Wednesday, May 8, 2013
Is This A Knoll Table? There's No Label But There's One Tell Tale Sign. I Just Can't Find Another Like It Anywhere. Can My Amazing Readership Help? Status: Mysterious.
I found this big heavy steel and walnut pedestal dining table over the weekend languishing at the South County Value Village. No price so at first I thought it was already sold. Then I noticed that NONE of the furniture had prices! So, although I hate having to, I asked. Then I purchased.
So here it is in all it's glory. Yeah, that big one piece walnut top is in kinda rough shape, finish wise. I'm
not worried. I've already talked to Dan, who has refinished two Brasilia dining tables for me - one of
which we looked at yesterday, and he's keen on taking a stab at it.
Isn't this base just spectacular all by itself? Everything takes a magnet so I guess it's brass plated where
it looks like brass. I know this...it's heavy. Really...really heavy. I had to take this all apart in the thrift
and shoulder the base out to the car. I was huffin' and puffin'.
The heft speaks to heavy duty use expectations and furthers my belief that this may in fact be a Knoll
product. My Knoll - Florence Knoll dining table base also weighs a ton. I love the raw welds where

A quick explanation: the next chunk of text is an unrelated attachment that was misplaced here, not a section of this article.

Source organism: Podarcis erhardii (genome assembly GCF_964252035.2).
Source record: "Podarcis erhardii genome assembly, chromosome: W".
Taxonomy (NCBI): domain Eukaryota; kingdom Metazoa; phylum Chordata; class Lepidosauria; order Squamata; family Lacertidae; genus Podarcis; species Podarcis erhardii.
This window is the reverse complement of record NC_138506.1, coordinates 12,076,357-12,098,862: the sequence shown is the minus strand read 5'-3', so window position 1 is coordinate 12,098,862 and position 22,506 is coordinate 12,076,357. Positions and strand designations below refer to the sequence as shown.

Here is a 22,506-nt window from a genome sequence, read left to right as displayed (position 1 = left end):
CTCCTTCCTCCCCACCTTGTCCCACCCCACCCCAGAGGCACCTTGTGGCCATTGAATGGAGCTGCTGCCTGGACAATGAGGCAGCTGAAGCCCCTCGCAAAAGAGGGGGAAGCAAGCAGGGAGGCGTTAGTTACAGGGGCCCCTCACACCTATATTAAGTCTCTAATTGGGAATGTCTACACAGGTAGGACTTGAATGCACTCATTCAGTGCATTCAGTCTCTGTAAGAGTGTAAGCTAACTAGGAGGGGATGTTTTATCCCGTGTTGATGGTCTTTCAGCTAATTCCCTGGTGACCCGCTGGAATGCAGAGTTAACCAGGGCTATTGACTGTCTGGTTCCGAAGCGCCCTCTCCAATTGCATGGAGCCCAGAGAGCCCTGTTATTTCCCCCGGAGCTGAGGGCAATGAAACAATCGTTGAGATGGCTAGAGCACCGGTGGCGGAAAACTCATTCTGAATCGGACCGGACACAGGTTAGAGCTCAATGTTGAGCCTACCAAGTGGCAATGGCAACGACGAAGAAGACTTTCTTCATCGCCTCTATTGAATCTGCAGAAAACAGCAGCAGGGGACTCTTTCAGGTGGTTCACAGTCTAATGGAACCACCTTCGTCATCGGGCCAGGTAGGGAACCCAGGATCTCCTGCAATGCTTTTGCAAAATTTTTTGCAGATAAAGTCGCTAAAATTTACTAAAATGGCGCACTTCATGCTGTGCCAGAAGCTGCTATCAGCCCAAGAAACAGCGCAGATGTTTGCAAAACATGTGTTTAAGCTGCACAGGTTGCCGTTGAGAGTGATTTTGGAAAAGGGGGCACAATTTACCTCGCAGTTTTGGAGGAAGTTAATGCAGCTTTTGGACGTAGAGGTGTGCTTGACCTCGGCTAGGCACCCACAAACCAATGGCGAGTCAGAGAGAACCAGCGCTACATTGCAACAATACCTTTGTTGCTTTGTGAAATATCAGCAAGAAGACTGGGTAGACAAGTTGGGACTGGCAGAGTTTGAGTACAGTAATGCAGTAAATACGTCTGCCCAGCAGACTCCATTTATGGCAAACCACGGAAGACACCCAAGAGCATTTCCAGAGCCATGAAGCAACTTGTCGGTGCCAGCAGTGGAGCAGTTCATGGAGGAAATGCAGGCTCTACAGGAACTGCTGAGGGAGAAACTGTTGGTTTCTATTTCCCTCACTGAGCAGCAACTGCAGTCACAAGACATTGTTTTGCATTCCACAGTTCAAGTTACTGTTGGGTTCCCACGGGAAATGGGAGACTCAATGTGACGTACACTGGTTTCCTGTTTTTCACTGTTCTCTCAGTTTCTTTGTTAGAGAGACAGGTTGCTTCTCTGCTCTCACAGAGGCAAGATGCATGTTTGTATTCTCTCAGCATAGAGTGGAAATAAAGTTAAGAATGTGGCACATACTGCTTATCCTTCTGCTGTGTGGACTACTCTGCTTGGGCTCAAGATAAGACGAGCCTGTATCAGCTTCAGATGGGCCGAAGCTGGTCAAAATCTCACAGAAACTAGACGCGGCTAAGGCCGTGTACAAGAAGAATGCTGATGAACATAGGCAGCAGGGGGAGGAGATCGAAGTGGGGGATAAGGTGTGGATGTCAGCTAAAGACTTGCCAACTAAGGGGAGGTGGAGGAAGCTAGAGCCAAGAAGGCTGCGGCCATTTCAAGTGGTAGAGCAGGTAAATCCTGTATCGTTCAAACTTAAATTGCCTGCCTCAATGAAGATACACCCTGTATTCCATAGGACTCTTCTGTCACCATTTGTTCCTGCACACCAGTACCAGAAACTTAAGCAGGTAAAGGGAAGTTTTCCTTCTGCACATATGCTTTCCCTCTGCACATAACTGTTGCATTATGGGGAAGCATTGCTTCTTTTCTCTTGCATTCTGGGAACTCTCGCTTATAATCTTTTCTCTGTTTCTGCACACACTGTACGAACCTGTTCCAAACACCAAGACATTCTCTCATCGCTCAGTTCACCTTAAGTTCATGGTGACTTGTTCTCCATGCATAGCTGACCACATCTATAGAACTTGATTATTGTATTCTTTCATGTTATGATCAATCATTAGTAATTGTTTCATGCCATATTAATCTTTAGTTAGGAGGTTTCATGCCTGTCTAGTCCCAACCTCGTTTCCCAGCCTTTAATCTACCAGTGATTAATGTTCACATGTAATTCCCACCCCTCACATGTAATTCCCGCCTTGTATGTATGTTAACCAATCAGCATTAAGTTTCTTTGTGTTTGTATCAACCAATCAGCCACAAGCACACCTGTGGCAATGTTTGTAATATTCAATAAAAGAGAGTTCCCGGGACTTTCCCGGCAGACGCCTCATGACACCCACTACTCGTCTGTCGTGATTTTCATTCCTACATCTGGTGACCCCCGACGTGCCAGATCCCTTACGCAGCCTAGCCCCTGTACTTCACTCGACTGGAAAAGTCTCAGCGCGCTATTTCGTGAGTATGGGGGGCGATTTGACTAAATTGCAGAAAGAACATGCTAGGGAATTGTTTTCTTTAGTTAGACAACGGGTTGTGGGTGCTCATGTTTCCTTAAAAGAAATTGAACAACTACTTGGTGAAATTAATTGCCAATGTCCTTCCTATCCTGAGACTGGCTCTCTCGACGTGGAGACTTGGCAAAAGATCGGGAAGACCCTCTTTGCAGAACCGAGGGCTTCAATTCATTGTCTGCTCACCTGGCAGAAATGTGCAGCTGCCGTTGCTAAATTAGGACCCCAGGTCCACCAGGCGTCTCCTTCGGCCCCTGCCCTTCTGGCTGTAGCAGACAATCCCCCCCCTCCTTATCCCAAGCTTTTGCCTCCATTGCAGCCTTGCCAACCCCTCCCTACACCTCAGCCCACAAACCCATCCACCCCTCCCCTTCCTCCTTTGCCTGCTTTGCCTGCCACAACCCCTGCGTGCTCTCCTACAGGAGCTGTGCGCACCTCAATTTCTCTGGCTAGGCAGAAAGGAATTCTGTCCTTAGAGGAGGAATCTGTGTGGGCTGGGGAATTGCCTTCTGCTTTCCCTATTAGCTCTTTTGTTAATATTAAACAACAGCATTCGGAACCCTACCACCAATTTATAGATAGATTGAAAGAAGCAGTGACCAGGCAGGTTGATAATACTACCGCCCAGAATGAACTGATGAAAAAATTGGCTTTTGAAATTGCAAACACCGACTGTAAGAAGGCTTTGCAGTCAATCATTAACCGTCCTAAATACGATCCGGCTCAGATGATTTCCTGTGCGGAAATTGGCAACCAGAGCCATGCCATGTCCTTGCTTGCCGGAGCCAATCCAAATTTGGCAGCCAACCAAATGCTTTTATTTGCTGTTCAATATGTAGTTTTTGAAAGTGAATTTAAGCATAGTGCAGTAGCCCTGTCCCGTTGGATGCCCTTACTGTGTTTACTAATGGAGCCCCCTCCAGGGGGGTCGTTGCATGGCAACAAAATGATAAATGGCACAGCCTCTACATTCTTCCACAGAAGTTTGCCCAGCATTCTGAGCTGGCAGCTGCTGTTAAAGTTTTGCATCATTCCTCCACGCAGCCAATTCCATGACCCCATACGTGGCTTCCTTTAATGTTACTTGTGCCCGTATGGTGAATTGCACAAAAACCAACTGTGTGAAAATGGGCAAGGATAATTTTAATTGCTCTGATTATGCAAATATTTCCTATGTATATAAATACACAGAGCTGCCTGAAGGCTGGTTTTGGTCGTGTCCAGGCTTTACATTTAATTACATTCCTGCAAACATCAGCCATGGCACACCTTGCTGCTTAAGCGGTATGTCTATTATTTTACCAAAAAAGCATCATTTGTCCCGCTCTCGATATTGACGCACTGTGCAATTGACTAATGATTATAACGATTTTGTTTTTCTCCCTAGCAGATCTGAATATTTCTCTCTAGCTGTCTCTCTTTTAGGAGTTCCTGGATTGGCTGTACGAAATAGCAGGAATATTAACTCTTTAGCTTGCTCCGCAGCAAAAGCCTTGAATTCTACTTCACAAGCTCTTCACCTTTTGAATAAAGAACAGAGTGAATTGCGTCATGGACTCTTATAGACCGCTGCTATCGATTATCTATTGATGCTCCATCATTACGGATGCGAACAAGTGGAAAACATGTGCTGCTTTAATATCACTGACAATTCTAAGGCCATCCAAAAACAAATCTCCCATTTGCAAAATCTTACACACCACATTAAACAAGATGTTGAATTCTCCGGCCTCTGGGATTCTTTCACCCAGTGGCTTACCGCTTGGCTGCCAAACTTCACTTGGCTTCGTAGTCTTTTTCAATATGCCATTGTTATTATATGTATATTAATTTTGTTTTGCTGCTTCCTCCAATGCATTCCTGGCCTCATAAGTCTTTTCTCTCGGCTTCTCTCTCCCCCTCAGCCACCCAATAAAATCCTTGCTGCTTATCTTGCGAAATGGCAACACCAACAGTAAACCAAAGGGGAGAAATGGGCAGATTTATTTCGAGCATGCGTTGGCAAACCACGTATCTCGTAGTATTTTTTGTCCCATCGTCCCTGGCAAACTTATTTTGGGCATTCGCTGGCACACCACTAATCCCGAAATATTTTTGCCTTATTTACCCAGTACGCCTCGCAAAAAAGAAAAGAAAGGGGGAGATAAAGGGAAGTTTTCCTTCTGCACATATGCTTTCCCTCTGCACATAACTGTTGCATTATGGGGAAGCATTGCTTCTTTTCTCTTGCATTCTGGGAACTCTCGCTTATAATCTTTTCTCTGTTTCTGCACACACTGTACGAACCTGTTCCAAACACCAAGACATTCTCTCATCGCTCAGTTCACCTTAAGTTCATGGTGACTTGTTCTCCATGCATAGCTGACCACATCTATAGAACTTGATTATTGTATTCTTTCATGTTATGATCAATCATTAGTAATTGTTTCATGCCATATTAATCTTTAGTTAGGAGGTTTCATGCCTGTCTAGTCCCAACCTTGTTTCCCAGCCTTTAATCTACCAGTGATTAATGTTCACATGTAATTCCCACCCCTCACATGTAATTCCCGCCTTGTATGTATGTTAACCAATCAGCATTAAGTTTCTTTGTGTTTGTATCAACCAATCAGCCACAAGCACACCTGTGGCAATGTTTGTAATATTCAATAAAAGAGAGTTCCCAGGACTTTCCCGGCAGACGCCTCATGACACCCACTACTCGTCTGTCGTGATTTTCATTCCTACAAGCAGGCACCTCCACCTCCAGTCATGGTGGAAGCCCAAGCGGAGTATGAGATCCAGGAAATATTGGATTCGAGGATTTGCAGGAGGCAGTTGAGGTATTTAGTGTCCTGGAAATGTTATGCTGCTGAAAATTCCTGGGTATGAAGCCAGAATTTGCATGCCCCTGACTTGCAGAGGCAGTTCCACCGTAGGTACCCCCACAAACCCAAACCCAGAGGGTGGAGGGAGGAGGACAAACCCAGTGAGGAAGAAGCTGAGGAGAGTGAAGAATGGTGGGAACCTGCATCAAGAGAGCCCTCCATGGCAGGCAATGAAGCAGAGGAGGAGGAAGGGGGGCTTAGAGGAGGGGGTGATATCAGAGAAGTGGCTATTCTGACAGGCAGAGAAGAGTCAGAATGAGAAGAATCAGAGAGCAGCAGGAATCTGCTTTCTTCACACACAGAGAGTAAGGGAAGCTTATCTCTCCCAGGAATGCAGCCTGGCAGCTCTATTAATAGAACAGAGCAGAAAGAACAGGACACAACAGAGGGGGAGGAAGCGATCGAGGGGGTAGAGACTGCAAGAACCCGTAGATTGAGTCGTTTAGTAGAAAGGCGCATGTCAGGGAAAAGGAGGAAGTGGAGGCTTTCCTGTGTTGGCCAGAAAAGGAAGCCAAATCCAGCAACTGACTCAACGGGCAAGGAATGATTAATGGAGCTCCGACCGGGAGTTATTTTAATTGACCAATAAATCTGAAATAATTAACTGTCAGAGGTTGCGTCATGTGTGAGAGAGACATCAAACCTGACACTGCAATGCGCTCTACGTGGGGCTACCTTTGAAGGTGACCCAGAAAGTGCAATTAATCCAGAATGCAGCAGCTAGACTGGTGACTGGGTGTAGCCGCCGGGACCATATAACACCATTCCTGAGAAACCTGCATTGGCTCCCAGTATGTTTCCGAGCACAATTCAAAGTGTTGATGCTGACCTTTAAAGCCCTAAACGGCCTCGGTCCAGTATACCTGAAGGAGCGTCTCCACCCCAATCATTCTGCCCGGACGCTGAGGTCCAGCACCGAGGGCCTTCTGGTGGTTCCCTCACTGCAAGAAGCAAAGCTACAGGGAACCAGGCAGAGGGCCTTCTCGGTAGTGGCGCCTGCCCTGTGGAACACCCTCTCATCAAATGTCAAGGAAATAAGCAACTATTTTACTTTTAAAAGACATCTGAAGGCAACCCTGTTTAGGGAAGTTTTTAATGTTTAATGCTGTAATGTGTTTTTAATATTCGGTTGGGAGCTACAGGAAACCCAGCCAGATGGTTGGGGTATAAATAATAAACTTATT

the pedestal meats the base plate, which also looks like raw steel. This all looks like something out the
Anthropology or Restoration Hardware catalog. Unfortunately, I can't seem to ID this table. I'm 90%
sure it's a Knoll table because of the table top construction and shape.
The construction of this table top is identical to the top on my Florence Knoll dining table. Both have
that thin rim of banding around the outside edge. Both have a thin veneer of walnut on the bottom and
another veneer of walnut on the top with a thick layer of HDF or Hardboard in the middle. This top,
like the base, is seriously heavy. Unfortunately, Unlike my Florence Knoll dining table, there is no label
on the bottom of this table top. Nor on the base anywhere. The top only has mounting holes where it
was attached to this base. Can anybody out there confirm that this is (or definitively Isn't) a Knoll table?